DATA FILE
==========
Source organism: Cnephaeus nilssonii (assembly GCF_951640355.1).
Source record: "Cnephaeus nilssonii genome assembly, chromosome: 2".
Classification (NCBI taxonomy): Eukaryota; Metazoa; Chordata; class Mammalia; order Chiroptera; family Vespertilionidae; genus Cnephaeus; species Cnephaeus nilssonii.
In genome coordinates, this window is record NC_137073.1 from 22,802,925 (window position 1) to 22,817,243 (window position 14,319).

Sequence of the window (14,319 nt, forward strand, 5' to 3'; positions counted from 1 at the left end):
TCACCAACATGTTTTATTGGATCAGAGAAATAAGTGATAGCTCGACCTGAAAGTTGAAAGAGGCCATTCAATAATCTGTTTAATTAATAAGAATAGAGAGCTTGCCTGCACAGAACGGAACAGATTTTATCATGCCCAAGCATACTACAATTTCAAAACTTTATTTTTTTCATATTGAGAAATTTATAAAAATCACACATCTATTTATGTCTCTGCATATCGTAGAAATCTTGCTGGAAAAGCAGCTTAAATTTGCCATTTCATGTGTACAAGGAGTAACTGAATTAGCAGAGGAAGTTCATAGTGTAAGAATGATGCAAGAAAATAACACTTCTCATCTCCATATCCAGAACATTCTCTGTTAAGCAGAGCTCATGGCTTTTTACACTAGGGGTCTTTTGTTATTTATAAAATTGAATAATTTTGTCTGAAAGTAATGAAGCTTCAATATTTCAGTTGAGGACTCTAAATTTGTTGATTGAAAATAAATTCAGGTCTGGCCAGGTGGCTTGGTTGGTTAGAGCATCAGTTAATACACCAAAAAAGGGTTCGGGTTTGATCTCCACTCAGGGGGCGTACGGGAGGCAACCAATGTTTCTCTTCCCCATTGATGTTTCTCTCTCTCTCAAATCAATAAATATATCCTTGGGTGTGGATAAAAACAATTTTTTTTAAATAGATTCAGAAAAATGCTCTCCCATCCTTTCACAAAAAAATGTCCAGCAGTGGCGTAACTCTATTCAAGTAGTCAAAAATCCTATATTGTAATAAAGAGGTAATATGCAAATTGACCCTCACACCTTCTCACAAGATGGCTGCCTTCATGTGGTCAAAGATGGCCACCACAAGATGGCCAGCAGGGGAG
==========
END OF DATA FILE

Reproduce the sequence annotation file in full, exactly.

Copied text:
Source organism: Cnephaeus nilssonii (assembly GCF_951640355.1).
Source record: "Cnephaeus nilssonii genome assembly, chromosome: 2".
Classification (NCBI taxonomy): Eukaryota; Metazoa; Chordata; class Mammalia; order Chiroptera; family Vespertilionidae; genus Cnephaeus; species Cnephaeus nilssonii.
In genome coordinates, this window is record NC_137073.1 from 22,802,925 (window position 1) to 22,817,243 (window position 14,319).

Sequence of the window (14,319 nt, forward strand, 5' to 3'; positions counted from 1 at the left end):
TCACCAACATGTTTTATTGGATCAGAGAAATAAGTGATAGCTCGACCTGAAAGTTGAAAGAGGCCATTCAATAATCTGTTTAATTAATAAGAATAGAGAGCTTGCCTGCACAGAACGGAACAGATTTTATCATGCCCAAGCATACTACAATTTCAAAACTTTATTTTTTTCATATTGAGAAATTTATAAAAATCACACATCTATTTATGTCTCTGCATATCGTAGAAATCTTGCTGGAAAAGCAGCTTAAATTTGCCATTTCATGTGTACAAGGAGTAACTGAATTAGCAGAGGAAGTTCATAGTGTAAGAATGATGCAAGAAAATAACACTTCTCATCTCCATATCCAGAACATTCTCTGTTAAGCAGAGCTCATGGCTTTTTACACTAGGGGTCTTTTGTTATTTATAAAATTGAATAATTTTGTCTGAAAGTAATGAAGCTTCAATATTTCAGTTGAGGACTCTAAATTTGTTGATTGAAAATAAATTCAGGTCTGGCCAGGTGGCTTGGTTGGTTAGAGCATCAGTTAATACACCAAAAAAGGGTTCGGGTTTGATCTCCACTCAGGGGGCGTACGGGAGGCAACCAATGTTTCTCTTCCCCATTGATGTTTCTCTCTCTCTCAAATCAATAAATATATCCTTGGGTGTGGATAAAAACAATTTTTTTTAAATAGATTCAGAAAAATGCTCTCCCATCCTTTCACAAAAAAATGTCCAGCAGTGGCGTAACTCTATTCAAGTAGTCAAAAATCCTATATTGTAATAAAGAGGTAATATGCAAATTGACCCTCACACCTTCTCACAAGATGGCTGCCTTCATGTGGTCAAAGATGGCCACCACAAGATGGCCAGCAGGGGAG